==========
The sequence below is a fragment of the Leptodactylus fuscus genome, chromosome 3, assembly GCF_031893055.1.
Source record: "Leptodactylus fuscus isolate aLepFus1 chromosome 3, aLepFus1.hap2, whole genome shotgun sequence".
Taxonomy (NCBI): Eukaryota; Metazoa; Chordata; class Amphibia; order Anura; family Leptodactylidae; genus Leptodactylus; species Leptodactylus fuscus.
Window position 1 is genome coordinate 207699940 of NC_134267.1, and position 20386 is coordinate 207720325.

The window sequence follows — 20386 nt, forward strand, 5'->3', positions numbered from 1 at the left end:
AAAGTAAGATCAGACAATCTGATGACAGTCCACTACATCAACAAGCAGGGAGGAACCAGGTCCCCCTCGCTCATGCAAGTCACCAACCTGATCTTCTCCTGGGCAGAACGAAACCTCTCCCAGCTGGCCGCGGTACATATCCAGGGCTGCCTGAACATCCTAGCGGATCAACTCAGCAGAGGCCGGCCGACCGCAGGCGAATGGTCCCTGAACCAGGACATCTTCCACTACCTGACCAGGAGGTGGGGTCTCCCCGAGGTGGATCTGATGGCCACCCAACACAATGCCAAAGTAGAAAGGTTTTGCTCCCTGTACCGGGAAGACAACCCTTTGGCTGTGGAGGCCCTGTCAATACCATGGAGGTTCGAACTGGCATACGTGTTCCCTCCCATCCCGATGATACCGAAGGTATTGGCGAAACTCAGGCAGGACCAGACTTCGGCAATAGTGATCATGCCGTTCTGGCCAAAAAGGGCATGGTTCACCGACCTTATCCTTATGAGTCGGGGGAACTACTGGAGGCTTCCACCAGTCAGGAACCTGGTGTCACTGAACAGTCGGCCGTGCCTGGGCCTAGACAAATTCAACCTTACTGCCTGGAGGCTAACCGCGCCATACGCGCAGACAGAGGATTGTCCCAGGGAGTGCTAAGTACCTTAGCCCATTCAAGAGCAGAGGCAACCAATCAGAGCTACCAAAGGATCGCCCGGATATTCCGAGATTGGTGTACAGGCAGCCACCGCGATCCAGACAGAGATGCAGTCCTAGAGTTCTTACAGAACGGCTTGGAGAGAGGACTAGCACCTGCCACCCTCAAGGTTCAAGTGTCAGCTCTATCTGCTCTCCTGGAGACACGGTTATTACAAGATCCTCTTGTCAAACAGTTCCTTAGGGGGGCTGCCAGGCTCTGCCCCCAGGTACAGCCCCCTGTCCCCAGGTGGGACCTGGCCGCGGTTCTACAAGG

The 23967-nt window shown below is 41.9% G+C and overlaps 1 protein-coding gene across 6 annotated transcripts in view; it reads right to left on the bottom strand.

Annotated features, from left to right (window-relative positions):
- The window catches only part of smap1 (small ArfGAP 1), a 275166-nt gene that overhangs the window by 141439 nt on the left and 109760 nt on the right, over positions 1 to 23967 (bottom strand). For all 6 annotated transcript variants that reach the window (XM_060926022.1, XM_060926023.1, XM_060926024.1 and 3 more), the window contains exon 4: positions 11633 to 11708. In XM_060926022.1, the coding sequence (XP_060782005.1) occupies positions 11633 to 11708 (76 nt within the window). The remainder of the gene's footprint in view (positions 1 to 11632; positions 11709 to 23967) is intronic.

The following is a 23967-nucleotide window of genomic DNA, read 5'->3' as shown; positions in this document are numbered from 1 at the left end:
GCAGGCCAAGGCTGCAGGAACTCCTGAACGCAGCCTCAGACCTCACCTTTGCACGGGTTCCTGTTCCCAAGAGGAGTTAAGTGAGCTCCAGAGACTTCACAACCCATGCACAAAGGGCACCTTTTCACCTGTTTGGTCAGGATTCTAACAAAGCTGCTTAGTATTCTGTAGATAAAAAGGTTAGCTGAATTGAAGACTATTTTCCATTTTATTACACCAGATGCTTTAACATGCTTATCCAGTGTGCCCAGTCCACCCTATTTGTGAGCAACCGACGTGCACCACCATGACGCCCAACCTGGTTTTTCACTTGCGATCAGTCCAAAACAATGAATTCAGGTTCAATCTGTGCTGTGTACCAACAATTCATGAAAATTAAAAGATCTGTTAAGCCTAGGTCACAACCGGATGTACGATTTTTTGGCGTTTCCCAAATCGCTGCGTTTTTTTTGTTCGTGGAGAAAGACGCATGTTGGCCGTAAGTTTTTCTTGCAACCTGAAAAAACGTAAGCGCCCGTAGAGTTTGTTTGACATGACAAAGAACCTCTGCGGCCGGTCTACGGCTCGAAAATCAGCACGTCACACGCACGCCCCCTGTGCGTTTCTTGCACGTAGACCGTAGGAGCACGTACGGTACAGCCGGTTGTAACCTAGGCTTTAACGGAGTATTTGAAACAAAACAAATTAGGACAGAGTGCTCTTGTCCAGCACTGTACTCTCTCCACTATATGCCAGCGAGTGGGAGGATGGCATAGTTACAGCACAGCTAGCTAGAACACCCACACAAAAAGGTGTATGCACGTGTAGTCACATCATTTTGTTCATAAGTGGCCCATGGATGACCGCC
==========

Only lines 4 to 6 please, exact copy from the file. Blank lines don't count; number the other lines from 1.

Window position 1 is genome coordinate 207699940 of NC_134267.1, and position 20386 is coordinate 207720325.

The window sequence follows — 20386 nt, forward strand, 5'->3', positions numbered from 1 at the left end:
AAAGTAAGATCAGACAATCTGATGACAGTCCACTACATCAACAAGCAGGGAGGAACCAGGTCCCCCTCGCTCATGCAAGTCACCAACCTGATCTTCTCCTGGGCAGAACGAAACCTCTCCCAGCTGGCCGCGGTACATATCCAGGGCTGCCTGAACATCCTAGCGGATCAACTCAGCAGAGGCCGGCCGACCGCAGGCGAATGGTCCCTGAACCAGGACATCTTCCACTACCTGACCAGGAGGTGGGGTCTCCCCGAGGTGGATCTGATGGCCACCCAACACAATGCCAAAGTAGAAAGGTTTTGCTCCCTGTACCGGGAAGACAACCCTTTGGCTGTGGAGGCCCTGTCAATACCATGGAGGTTCGAACTGGCATACGTGTTCCCTCCCATCCCGATGATACCGAAGGTATTGGCGAAACTCAGGCAGGACCAGACTTCGGCAATAGTGATCATGCCGTTCTGGCCAAAAAGGGCATGGTTCACCGACCTTATCCTTATGAGTCGGGGGAACTACTGGAGGCTTCCACCAGTCAGGAACCTGGTGTCACTGAACAGTCGGCCGTGCCTGGGCCTAGACAAATTCAACCTTACTGCCTGGAGGCTAACCGCGCCATACGCGCAGACAGAGGATTGTCCCAGGGAGTGCTAAGTACCTTAGCCCATTCAAGAGCAGAGGCAACCAATCAGAGCTACCAAAGGATCGCCCGGATATTCCGAGATTGGTGTACAGGCAGCCACCGCGATCCAGACAGAGATGCAGTCCTAGAGTTCTTACAGAACGGCTTGGAGAGAGGACTAGCACCTGCCACCCTCAAGGTTCAAGTGTCAGCTCTATCTGCTCTCCTGGAGACACGGTTATTACAAGATCCTCTTGTCAAACAGTTCCTTAGGGGGGCTGCCAGGCTCTGCCCCCAGGTACAGCCCCCTGTCCCCAGGTGGGACCTGGCCGCGGTTCTACAAGG